Android Nougat Reddit AMA: Night Mode, Java, and bugs

Getting on Reddit to hold an AMA ("Ask Me Anything") session is a brave thing to do. Especially when you know that your product is one of the most popular and also often criticized thing in the world. Thankfully, that didn't stop Android engineers from jumping into the frying pan to answer some of Redditors' most pressing questions about the upcoming Android Nougat release. Not surprisingly, there were a few dissatisfied voices with some of the trends in Android, but overall it has been rather civil. Naturally, there were a lot of questions raised, most of them related to development, of course, but here are a few interesting takeaways from the Q&A.

Ever since Apple released its own Night Shift feature on iOS 9, there has been a resurgence of interest in such "night mode" features everywhere. Of course, there have always been third party solutions on Android, but having something official and baked in would be preferable. Although it seemed that Android Nougat would be getting that feature, Google decided to pull it out at the last minute. The reason was that they simply felt that the feature wasn't ready for prime time and that there were still resource, particularly battery, issues to be resolved. The other night mode, which is basically a dark theme, was also taken out for a slightly similar reason. Except here, there just weren't enough developers and designers free to check if anything has been visually or functionally broken by the feature.

There were also concerns about Android's future with Java as its core programming language. Some view Java as more than old but almost antiquated. Part of that ties into recent scandals revolving around Oracle's (mis)management of Java and its relationship with the rest of the Java community. Unfortunately, Android isn't really in a position to switch languages now, even to Java-based forks of the language. Google still firmly believes in the language, at least as far as it is useful for Android, and will keep on leveraging and supporting it.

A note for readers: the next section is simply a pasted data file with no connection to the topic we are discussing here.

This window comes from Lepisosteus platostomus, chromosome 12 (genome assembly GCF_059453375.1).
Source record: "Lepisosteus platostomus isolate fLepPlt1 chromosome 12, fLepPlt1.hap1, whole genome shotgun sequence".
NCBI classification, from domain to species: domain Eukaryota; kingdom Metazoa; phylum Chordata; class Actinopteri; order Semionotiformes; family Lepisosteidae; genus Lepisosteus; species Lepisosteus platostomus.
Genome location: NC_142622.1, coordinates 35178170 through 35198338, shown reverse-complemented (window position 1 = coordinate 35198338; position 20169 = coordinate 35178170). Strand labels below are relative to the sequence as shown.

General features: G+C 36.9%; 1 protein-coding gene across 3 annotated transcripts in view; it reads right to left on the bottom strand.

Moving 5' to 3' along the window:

The topic of version fragmentation also came up, especially in light of Android's availability on more than just smartphones and tablets. Google's answer to that is the support library that includes as many new features as possible for other, older versions of Android. That said, Android is a large, moving target and there are many things that the support library will never be able to, well, support. C'est la vie!

The biggest cause for concern in the AMA seems to be the never dwindling number of bug reports. Developers are naturally worried if Google can keep on top of things, especially when some of them are years old. The good news: Google has a dedicated for combing through bugs to weed out the real ones from false positives or already fixed bugs. The bad news: it's going to take a lot of work and will be impossible to completely clear all those out.

As for the biggest question in everyone's, developers and users alike, mind: when will OEMs start adopting Android Nougat? Well, that remains a secret.

SOURCE: Reddit